Lisa, thank you so much for allowing us into this journey with you. Yes, this is scary, and I wished there was something magical I could say to make it easier, but I can’t, no one can.

    You have to come to peace with your body, with your ability, and be so proud and humbled by the struggle you have already overcome. Your incredible body that has created and nourished life within, what a miracle. And will now embark on the ultimate scary but magical journey of all, parenting.

    Losing control is a terrifying, but really parenting is all about losing control. The first time you have to take them out of the safety of your home and arms and strap them into a car seat, to take them away from the best nourishment of your chest to solid foods, to say goodbye in preschool, to lose him/her to friends and hobbies and to see this little miracle inside of you grow into an adult. It’s all about losing control, trusting yourself, and John, that you can provide the best for your baby no matter what circumstances life throws at you.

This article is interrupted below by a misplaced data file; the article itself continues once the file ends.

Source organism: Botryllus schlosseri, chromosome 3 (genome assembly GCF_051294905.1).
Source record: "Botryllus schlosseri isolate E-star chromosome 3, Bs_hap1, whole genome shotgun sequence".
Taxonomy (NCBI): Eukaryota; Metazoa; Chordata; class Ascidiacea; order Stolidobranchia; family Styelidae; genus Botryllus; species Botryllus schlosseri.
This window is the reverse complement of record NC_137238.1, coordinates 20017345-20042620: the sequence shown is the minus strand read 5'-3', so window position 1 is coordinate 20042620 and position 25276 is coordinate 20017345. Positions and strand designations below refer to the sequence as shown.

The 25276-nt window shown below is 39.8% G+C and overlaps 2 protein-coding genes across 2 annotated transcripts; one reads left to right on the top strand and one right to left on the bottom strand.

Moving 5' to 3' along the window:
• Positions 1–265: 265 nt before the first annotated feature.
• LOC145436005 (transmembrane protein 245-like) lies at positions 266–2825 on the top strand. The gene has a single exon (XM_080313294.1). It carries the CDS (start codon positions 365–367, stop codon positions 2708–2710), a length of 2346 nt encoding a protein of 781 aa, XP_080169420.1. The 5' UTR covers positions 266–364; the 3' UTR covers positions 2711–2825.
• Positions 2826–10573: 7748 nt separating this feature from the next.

Your birth story will be incredible, no matter what, simply because it’s you. Because of how much you have wanted, how hard you have struggled, and how much love is welcoming this child. Know that overcoming the “what can go wrong” birthing fear is only the beginning of the worry,heartache, but incredible love and joy of being a parent

    Stay strong, stay peaceful, and trust yourself. John and you continue to be in my thoughts and prayers. Sending you much love through this worrisome times <3

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  5. Kayla